Blinken vows US support for Israel despite unease over govt

WASHINGTON (AP) — U.S. Secretary of State Anthony Blinken said Sunday that the United States may withdraw its continued support for Israel despite a sharp disagreement with Prime Minister-elect Benjamin Netanyahu and concerns from the Biden administration about potential members of his new right-wing government. .

Speaking to a group of leftists accused by some on the right of sympathizing with the Palestinians and Iran, Blinken said the United States would remain a staunch friend of Israel even as it pursues goals opposed by Netanyahu, including the creation of two states. . The resolution of the Israeli-Palestinian conflict and the restoration of the Iran nuclear deal in 2015.

The partnership, he said, “has never been stronger than it is today.”

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Blinken said the Biden administration would work with the Netanyahu government based on its policies, not personalities, including potential senior Cabinet ministers who have expressed strong anti-Palestinian and anti-Arab views in the past.

But Blinken also warned that the U.S. will oppose policies that marginalize the Palestinians or make a two-state solution more difficult and harm Israel’s long-term security or future as a Jewish democratic state.

“We expect the new Israeli government to work with us to advance our shared values. We will engage the government not on the basis of individual personalities, but on its policies.”

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US authorities have expressed concern about the possible positions of at least two right-wing Israeli politicians: Itamar Ben-Gvir and Bezalel Smotrich in Netanyahu’s government.

Ben-Gvir, a lawmaker known for his extremism and anti-Arab incitement, has been nominated for the post of national security minister, a powerful post that would put him in charge of Israel’s police force. Meanwhile, Smotrich, the leader of a religious Zionist party with anti-Palestinian and anti-gay views, has been offered oversight of Israel’s agency for Palestinian civil affairs.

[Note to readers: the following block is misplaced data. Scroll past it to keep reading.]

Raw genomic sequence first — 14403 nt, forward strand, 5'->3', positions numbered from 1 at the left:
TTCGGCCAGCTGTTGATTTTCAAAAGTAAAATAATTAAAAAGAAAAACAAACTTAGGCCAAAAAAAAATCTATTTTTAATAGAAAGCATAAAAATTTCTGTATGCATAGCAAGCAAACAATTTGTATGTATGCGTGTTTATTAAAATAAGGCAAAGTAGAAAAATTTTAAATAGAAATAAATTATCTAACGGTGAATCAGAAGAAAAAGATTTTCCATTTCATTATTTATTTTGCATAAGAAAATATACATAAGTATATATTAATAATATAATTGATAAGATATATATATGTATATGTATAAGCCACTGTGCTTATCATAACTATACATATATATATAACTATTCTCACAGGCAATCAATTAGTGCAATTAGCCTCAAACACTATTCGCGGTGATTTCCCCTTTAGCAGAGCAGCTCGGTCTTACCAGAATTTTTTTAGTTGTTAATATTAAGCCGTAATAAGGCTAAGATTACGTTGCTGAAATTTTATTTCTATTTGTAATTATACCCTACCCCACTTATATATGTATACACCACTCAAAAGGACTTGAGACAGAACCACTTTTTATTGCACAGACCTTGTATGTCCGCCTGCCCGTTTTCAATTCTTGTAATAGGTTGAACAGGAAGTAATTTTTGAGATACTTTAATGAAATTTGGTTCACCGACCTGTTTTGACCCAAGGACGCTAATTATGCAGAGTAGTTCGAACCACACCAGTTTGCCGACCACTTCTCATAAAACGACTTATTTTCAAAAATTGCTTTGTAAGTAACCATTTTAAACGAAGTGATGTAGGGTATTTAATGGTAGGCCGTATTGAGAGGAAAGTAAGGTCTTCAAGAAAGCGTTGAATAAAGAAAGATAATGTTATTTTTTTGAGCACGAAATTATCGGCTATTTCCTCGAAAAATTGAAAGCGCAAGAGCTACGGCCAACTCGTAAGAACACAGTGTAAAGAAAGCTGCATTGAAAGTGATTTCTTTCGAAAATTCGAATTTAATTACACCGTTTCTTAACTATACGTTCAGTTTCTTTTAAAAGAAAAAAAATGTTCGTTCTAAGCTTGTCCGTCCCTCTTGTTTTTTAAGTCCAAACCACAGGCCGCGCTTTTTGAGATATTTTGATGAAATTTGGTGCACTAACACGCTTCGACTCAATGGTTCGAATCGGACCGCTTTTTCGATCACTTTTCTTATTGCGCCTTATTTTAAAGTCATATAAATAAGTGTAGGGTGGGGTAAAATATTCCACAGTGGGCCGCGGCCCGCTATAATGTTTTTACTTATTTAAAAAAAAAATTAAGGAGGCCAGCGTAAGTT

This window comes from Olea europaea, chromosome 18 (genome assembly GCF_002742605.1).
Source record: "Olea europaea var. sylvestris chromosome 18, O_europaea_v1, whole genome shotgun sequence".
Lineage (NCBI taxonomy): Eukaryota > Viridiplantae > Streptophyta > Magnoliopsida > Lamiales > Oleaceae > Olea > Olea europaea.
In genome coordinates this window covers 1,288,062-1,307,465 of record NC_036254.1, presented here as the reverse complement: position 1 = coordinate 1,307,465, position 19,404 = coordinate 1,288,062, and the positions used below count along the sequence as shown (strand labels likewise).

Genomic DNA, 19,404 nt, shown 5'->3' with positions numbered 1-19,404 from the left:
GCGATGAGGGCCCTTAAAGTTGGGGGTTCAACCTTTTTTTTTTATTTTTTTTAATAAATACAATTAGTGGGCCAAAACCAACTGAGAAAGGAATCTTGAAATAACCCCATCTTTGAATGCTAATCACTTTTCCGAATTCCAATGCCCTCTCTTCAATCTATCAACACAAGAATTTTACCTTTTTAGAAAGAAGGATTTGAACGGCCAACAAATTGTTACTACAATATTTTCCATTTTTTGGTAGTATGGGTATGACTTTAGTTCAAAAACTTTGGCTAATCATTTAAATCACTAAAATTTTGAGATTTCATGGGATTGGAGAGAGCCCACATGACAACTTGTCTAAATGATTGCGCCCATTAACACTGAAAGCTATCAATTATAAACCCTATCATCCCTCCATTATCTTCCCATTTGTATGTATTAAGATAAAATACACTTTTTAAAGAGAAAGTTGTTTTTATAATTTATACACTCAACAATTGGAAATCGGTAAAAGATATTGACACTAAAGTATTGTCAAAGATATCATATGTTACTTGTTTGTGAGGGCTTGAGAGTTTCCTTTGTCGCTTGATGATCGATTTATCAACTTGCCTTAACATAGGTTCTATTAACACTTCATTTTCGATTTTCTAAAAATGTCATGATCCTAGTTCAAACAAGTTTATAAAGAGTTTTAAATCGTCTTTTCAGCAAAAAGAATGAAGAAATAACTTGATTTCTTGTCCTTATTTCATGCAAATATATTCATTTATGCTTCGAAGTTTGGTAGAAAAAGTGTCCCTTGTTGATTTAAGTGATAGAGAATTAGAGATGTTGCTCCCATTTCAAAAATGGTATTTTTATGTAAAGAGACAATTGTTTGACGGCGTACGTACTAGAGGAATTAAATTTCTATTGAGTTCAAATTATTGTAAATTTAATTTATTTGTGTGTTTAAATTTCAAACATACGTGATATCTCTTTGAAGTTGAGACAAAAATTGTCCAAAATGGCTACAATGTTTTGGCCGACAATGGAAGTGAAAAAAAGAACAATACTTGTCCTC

Blinken noted that U.S.-Israeli relations are seven decades old and that the Biden administration will “have a fair conversation” with the new Israeli government as well as with the Palestinians, whose leaders, he said, must also avoid rising tensions that threaten a two-state solution. , refrain.

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He noted that the Biden administration continues to support the recognition of its predecessor as the capital of Israel and is trying to expand the “Abraham agreements” of former President Donald Trump, which will allow several Arab countries to normalize relations with Israel. He praised the conclusion of the maritime border agreement between Israel and Lebanon.

Blinken’s remarks came at the annual conference of J Street, a pro-Israel group that has distinguished itself from the much larger and older American Public Affairs Committee by promoting positions supported by the Democratic Party.

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